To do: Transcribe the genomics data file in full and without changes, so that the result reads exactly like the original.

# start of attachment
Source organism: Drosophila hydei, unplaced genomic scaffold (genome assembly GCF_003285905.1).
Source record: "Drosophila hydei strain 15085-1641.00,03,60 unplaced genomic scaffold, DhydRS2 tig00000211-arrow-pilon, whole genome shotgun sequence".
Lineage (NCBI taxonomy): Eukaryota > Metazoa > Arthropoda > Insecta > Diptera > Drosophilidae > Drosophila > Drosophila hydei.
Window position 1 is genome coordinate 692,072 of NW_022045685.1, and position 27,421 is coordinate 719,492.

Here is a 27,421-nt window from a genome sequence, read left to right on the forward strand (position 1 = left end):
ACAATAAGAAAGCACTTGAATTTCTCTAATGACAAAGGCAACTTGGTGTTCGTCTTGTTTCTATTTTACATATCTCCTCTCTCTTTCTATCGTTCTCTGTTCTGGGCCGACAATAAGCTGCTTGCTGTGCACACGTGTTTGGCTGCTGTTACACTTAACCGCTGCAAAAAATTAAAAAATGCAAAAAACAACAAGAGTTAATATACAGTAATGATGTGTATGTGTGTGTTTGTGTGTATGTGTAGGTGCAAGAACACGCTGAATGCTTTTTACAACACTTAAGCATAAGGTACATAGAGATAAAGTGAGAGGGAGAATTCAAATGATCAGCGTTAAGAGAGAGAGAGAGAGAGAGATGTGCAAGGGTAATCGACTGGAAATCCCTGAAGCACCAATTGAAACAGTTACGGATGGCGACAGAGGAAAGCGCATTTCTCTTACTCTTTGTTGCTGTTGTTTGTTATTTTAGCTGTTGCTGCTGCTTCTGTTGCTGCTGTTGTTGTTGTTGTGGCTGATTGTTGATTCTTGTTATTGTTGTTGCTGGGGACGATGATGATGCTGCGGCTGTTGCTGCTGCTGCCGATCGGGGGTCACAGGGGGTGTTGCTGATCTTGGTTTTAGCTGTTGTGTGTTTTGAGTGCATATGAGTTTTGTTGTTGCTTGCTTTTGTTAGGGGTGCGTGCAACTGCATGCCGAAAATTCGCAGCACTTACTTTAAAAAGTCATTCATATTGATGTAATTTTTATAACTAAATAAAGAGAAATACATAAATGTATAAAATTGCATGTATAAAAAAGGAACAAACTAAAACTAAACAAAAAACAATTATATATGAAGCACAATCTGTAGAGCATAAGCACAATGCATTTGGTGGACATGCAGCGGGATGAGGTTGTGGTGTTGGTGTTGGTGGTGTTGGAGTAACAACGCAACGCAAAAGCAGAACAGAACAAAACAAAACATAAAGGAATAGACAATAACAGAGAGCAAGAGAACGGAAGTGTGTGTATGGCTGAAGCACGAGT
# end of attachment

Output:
Source organism: Drosophila hydei, unplaced genomic scaffold (genome assembly GCF_003285905.1).
Source record: "Drosophila hydei strain 15085-1641.00,03,60 unplaced genomic scaffold, DhydRS2 tig00000211-arrow-pilon, whole genome shotgun sequence".
Lineage (NCBI taxonomy): Eukaryota > Metazoa > Arthropoda > Insecta > Diptera > Drosophilidae > Drosophila > Drosophila hydei.
Window position 1 is genome coordinate 692,072 of NW_022045685.1, and position 27,421 is coordinate 719,492.

Here is a 27,421-nt window from a genome sequence, read left to right on the forward strand (position 1 = left end):
ACAATAAGAAAGCACTTGAATTTCTCTAATGACAAAGGCAACTTGGTGTTCGTCTTGTTTCTATTTTACATATCTCCTCTCTCTTTCTATCGTTCTCTGTTCTGGGCCGACAATAAGCTGCTTGCTGTGCACACGTGTTTGGCTGCTGTTACACTTAACCGCTGCAAAAAATTAAAAAATGCAAAAAACAACAAGAGTTAATATACAGTAATGATGTGTATGTGTGTGTTTGTGTGTATGTGTAGGTGCAAGAACACGCTGAATGCTTTTTACAACACTTAAGCATAAGGTACATAGAGATAAAGTGAGAGGGAGAATTCAAATGATCAGCGTTAAGAGAGAGAGAGAGAGAGAGATGTGCAAGGGTAATCGACTGGAAATCCCTGAAGCACCAATTGAAACAGTTACGGATGGCGACAGAGGAAAGCGCATTTCTCTTACTCTTTGTTGCTGTTGTTTGTTATTTTAGCTGTTGCTGCTGCTTCTGTTGCTGCTGTTGTTGTTGTTGTGGCTGATTGTTGATTCTTGTTATTGTTGTTGCTGGGGACGATGATGATGCTGCGGCTGTTGCTGCTGCTGCCGATCGGGGGTCACAGGGGGTGTTGCTGATCTTGGTTTTAGCTGTTGTGTGTTTTGAGTGCATATGAGTTTTGTTGTTGCTTGCTTTTGTTAGGGGTGCGTGCAACTGCATGCCGAAAATTCGCAGCACTTACTTTAAAAAGTCATTCATATTGATGTAATTTTTATAACTAAATAAAGAGAAATACATAAATGTATAAAATTGCATGTATAAAAAAGGAACAAACTAAAACTAAACAAAAAACAATTATATATGAAGCACAATCTGTAGAGCATAAGCACAATGCATTTGGTGGACATGCAGCGGGATGAGGTTGTGGTGTTGGTGTTGGTGGTGTTGGAGTAACAACGCAACGCAAAAGCAGAACAGAACAAAACAAAACATAAAGGAATAGACAATAACAGAGAGCAAGAGAACGGAAGTGTGTGTATGGCTGAAGCACGAGT